When evaluating whether to challenge venue, an employer must first look to the statute under which each claim is brought to determine if the statute has a specific venue provision. For instance, Title VII and the Employee Retirement Income Security Act (ERISA) both contain specific venue provisions. See Johnson v. Payless Drug Stores Nw., Inc., 950 F.2d 586 (9th Cir. 1991) (Title VII); Cawley v. Advocacy Alliance, 2012 WL 707001 (E.D. Pa. Mar. 6, 2012) (ERISA). Further, many courts apply Title VII’s venue provision to claims brought under the Americans with Disabilities Act (ADA). See Schmidt v. Delta Airlines, Inc., 1999 WL 179469 (E.D. La. Mar. 31, 1999). In contrast, there is no specific venue provision for the Age Discrimination in Employment Act (ADEA), the Fair Labor Standards Act (FLSA), or the Family and Medical Leave Act (FMLA). See Myers v. Gibson, 2007 WL 1953443 (N.D. Tex. July 2, 2007) (ADEA); Smith v. Burlington N. Santa Fe Ry. Co., Inc., 2006 WL 3192545 (D. Kan. Nov. 1, 2006) (FLSA); Cawley, 2012 WL 707001 (FMLA).

When a plaintiff brings one or more claims under a statute with a specific venue provision, most jurisdictions will apply that specific venue provision to all claims brought by that same plaintiff. In other words, most jurisdictions hold that a specific venue provision trumps general venue requirements.

In opposition to an employer’s attempt to apply a specific venue provision to all claims brought by a particular plaintiff, the plaintiff may attempt to assert the principle of “pendent venue,” but such arguments will likely fail. Pendent venue is the theory by which a federal court may hear a claim as to which venue is lacking if the claim arises out of a common nucleus of operative fact with a claim as to which the court does have venue. However, as noted, most federal courts are reluctant to apply that concept to negate the specific venue provisions of a statute. See Bartel v. Fed. Aviation Admin., 617 F. Supp. 190 (D.D.C. 1985) (“In enacting the special Title VII venue statute Congress deliberately sought to limit the venues in which Title VII actions might be brought. Under such circumstances, the Court lacks the authority to ignore the congressional intent to limit venue by finding pendent venue.”); Cook v. UBS Financial Services, Inc., 2006 WL 760284 (S.D.N.Y. Mar. 21, 2006).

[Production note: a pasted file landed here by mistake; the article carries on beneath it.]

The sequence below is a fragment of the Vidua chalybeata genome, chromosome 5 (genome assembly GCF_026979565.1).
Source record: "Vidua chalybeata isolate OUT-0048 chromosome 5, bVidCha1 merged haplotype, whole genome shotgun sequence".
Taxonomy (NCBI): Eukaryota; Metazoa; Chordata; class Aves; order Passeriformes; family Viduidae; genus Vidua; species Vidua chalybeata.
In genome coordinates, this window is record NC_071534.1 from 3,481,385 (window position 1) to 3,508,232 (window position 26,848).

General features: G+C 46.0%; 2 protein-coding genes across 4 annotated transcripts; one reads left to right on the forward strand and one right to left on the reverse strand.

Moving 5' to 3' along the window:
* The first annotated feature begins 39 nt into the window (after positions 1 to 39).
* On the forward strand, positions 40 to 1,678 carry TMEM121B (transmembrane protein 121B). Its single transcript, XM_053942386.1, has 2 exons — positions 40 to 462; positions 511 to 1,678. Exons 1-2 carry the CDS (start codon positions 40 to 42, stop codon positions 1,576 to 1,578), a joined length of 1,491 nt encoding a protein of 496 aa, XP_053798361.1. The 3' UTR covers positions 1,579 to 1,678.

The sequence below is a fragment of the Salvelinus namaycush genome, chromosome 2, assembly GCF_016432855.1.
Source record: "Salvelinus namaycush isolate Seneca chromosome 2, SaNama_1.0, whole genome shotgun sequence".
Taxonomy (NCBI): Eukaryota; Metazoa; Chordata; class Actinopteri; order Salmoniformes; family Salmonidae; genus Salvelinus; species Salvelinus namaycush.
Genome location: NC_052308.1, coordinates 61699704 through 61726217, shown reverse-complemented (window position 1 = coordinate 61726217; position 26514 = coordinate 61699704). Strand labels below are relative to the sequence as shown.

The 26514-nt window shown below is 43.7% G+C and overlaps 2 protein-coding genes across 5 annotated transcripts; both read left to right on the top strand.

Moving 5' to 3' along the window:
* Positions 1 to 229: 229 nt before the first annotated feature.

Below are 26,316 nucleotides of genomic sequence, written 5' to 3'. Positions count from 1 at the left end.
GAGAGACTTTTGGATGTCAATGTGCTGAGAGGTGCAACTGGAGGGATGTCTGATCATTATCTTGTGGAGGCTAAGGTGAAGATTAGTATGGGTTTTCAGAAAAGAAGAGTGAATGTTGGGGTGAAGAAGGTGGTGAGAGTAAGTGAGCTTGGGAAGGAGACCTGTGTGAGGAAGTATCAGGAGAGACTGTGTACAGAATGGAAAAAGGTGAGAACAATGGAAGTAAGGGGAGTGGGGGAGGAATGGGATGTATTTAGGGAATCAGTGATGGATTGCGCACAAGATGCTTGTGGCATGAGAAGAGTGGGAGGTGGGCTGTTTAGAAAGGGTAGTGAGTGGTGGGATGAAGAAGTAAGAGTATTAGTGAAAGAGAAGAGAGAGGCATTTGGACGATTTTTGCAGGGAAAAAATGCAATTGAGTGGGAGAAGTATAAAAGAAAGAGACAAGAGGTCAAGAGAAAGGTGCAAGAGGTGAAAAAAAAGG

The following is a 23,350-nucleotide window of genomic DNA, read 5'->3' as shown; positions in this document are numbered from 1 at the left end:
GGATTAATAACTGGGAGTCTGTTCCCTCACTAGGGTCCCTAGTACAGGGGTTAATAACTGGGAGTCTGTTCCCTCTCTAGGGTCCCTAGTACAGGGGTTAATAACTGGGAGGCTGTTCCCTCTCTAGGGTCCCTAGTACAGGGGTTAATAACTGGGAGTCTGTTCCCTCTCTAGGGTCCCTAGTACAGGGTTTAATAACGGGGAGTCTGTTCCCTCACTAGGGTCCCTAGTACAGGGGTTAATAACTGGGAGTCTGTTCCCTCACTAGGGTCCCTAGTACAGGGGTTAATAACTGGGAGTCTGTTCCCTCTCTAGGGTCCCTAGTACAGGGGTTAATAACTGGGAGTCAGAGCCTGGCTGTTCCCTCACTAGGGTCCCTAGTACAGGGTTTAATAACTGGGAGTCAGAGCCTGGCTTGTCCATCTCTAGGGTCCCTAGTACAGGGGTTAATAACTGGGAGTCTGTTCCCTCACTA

The practical import of filing a Rule 12(b)(3) motion is that an employer may be able to have all of the claims for certain plaintiffs transferred to other courts that actually have venue over all of the plaintiffs’ claims. If the transferred plaintiff is from another business unit or geography than the remaining named plaintiffs, the original putative class may become smaller in scope. Similarly, if the transferred plaintiff is the only named plaintiff for certain claims in the putative class action, there will be fewer claims to litigate in the original lawsuit. Whether this strategy makes sense depends on the circumstances of the employer and the perceived circumstances of the plaintiffs, such as where the employer has resources to litigate in multiple courts, but the plaintiffs do not.